While Mr Moss considers that members and their staff should be subject to robust scrutiny, he also notes the likelihood of politicisation and extensive media coverage that would follow alleged wrongdoing. Mr Moss recommends that the Act be amended to make clear that it does not apply to reports about alleged wrongdoing by Senators, Members and their staff, or allegations made by them. He also recommends that consideration be given to extending the application of the PID Act to members or their staff if an independent body with the power to scrutinise their conduct is created.[17]

My view is that, at present, issues relating to the conduct of members, unless they amount to criminal conduct, are best dealt with by the Parliament, and the relevant House to supervise, in particular through the relevant Privileges committee. The continued oversight of members’ conduct by parliament would perhaps be considered to be more effective if Members and Senators were subject to a Code of Conduct. I draw the Committee’s attention to the Discussion Paper presented on 23 November 2011 following the House of Representatives Standing Committee of Privileges and Members’ Interests inquiry into a Draft Code of Conduct for Members of Parliament. With respect to members’ staff, I agree that their role is substantially different from other staff in the public sector and so I consider that, for now, it is not appropriate for them to be covered by the PID Act as recipients of disclosures or as the subjects of disclosures.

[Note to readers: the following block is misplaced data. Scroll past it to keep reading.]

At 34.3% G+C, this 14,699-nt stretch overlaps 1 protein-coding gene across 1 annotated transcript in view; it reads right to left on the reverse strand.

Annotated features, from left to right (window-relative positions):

I hope this assists the Committee in its deliberations and, of course, I would be pleased to discuss any of these matters in more detail with the Committee if it wishes.

Yours sincerely,

Clerk of the House

21 June 2017